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Business Observer Friday, Aug. 13, 2004 18 years ago

Right Employee, Wrong Slot

Lou Lasday, an independent marketing adviser who resides on Longboat Key, discusses making smart employee choices.

Right Employee, Wrong Slot

With all the elements that an entrepreneur can't control - the economy, the competition, health care costs, the market, labor rates, insurance, utilities, rents and more - you would think that maximum attention would be focused on the one thing that can be controlled - the quality of your management. It's not simply the senior level people as individuals, but how they will operate as a team working together, generating increasingly successful results. Their interaction and support of each other and the corporate mission will be the key factor in making the difference between success and failure.

Most important asset

It is these same leaders that proudly boast that their people are their most important asset. And yet, in an astounding number of cases, the senior and upper middle level leadership would be better served with a total realignment of their existing personnel.

To understand where the round peg best fits, you must fully know everything you can about both the peg and the hole itself. To put it another way, it's imperative to fully understand both the people themselves and the jobs they will handle. You must have intimate knowledge of the individual's core competencies along with his basic values, attitudes, work ethic, sincerity and desires. You should also evaluate his ability to preemptively act and strategically react in accomplishing his task. Then, realistically reappraise the job to be filled. How does it look today? How will it change tomorrow? How will the individual you select perform? How will he lead?

Make certain you're confident

In an uncomfortable number of cases, the entrepreneur simply picks the candidates with whom they are comfortable! That, over selecting the employee who actually has a better skill set. The same is true of promotions. Leaders often rely on staff appraisals that focus on criteria that are too general and totally without focusing on the specific corporate needs to properly perform the function.

All too often, appraisals from advocates such as, "everyone likes him" or often "he thinks quickly on his feet" or "he's loyal" or "he's very friendly" seems to say it all, when in reality those qualities could describe your own house pet. There is more to ask. For example, can he get the new job done better than anyone else?

Each specific management function to be successful has both general and specific non-negotiable criteria - things that a person must be able to perform in order to succeed. It is only specifics that can firmly set the peg comfortably and decisively into the open slot.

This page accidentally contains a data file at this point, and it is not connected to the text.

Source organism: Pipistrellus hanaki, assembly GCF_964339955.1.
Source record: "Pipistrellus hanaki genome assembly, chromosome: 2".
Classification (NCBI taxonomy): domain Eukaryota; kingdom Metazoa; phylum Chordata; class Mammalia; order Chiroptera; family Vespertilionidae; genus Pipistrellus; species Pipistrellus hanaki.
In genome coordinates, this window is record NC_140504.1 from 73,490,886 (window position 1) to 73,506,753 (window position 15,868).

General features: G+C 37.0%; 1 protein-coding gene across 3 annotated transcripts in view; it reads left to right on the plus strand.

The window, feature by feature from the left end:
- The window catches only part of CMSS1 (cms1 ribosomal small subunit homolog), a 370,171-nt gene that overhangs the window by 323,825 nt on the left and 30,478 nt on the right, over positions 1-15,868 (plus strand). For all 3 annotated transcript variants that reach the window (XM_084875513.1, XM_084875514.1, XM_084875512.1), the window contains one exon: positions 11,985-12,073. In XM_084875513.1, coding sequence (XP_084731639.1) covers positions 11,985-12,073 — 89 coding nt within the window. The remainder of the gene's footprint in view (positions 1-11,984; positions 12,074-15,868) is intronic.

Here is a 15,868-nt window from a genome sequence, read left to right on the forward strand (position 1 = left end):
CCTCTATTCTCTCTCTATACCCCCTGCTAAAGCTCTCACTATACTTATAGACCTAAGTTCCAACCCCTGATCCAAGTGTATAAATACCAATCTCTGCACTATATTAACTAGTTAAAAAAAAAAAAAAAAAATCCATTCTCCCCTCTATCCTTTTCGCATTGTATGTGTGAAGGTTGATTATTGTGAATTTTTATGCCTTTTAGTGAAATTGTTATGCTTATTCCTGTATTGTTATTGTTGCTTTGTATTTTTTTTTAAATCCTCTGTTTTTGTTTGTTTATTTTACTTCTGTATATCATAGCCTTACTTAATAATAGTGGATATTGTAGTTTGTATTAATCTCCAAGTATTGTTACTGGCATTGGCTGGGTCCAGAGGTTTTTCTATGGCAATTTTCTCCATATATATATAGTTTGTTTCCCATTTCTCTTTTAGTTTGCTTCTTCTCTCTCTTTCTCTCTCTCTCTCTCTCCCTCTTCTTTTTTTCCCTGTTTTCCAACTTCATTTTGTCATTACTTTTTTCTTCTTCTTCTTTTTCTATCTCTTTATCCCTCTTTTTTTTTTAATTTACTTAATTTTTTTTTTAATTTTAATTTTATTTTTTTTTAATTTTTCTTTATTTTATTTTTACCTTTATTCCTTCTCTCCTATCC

Top notch field salesman

may not be able to advance

Perhaps the easiest example to understand is the field sales representative who each year is the top rep in the organization. He's disciplined in visiting his clients, introduces services and even knows the first names of his best customers' wives. When an opportunity comes along to fill the slot of marketing director, it's natural that the top sales rep be brought into the headquarters office to run the sales staff. And yet, when the new executive is late with forecasts, misses quarterly sales targets, loses other top sales reps, adds non-productive costs and can't motivate his team, we're reminded that he was indeed a good sales man. Perhaps that's where he functions best, is happiest, most productive and should remain.

When the right people are in the wrong jobs, it soon becomes apparent that an otherwise smooth transition to future corporate growth patterns has become impaired. The round peg is in the square hole.

Rainmaker needs more than

a weather report

So what's the answer? As the rainmaker, you need to commit virtually half of your time and emotional energy to selecting, appraising, energizing, and developing your second tier. In fact, the very foundation of any great company from Wall Street to Main Street is the way it develops its people; that's because it is they who will develop the company and take it forward.

Remember, the right employee in the wrong slot is like a round peg in a square hole. You just can't make it fit. So, it might be time to reconfigure. Like a puzzle with most pieces at your fingertips start to move them around. With all the pieces in the proper place, with the proper fit you've created a very good picture!

Lou Lasday, an independent marketing adviser who resides on Longboat Key, creates action-oriented strategic corporate initiatives for Gulf Coast emerging companies. A career direct response executive, he has been a general partner of a national marketing communications firm and regional president of the American Marketing Association.

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